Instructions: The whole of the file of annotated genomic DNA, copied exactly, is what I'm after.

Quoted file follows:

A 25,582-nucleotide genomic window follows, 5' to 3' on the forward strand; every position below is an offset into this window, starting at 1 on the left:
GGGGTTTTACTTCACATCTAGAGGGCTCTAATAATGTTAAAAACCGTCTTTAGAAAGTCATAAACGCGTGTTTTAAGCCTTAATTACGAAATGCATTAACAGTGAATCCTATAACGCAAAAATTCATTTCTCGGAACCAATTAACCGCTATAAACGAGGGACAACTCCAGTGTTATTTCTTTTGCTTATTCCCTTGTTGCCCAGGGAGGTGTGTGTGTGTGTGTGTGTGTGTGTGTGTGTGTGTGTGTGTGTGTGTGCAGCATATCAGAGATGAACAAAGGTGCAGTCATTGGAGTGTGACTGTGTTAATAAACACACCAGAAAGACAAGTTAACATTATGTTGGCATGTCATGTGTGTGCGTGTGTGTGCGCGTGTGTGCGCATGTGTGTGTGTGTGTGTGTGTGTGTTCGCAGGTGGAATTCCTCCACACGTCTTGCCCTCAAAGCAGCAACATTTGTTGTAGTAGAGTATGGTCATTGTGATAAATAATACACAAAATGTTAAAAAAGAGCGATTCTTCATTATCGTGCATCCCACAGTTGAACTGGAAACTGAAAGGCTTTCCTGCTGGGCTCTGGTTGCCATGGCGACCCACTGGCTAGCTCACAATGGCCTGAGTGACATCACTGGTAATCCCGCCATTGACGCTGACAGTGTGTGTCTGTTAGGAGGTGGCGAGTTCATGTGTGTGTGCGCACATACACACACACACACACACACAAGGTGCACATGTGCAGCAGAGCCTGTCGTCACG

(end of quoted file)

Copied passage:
A 25,582-nucleotide genomic window follows, 5' to 3' on the forward strand; every position below is an offset into this window, starting at 1 on the left:
GGGGTTTTACTTCACATCTAGAGGGCTCTAATAATGTTAAAAACCGTCTTTAGAAAGTCATAAACGCGTGTTTTAAGCCTTAATTACGAAATGCATTAACAGTGAATCCTATAACGCAAAAATTCATTTCTCGGAACCAATTAACCGCTATAAACGAGGGACAACTCCAGTGTTATTTCTTTTGCTTATTCCCTTGTTGCCCAGGGAGGTGTGTGTGTGTGTGTGTGTGTGTGTGTGTGTGTGTGTGTGTGTGTGTGCAGCATATCAGAGATGAACAAAGGTGCAGTCATTGGAGTGTGACTGTGTTAATAAACACACCAGAAAGACAAGTTAACATTATGTTGGCATGTCATGTGTGTGCGTGTGTGTGCGCGTGTGTGCGCATGTGTGTGTGTGTGTGTGTGTGTGTTCGCAGGTGGAATTCCTCCACACGTCTTGCCCTCAAAGCAGCAACATTTGTTGTAGTAGAGTATGGTCATTGTGATAAATAATACACAAAATGTTAAAAAAGAGCGATTCTTCATTATCGTGCATCCCACAGTTGAACTGGAAACTGAAAGGCTTTCCTGCTGGGCTCTGGTTGCCATGGCGACCCACTGGCTAGCTCACAATGGCCTGAGTGACATCACTGGTAATCCCGCCATTGACGCTGACAGTGTGTGTCTGTTAGGAGGTGGCGAGTTCATGTGTGTGTGCGCACATACACACACACACACACACACAAGGTGCACATGTGCAGCAGAGCCTGTCGTCACG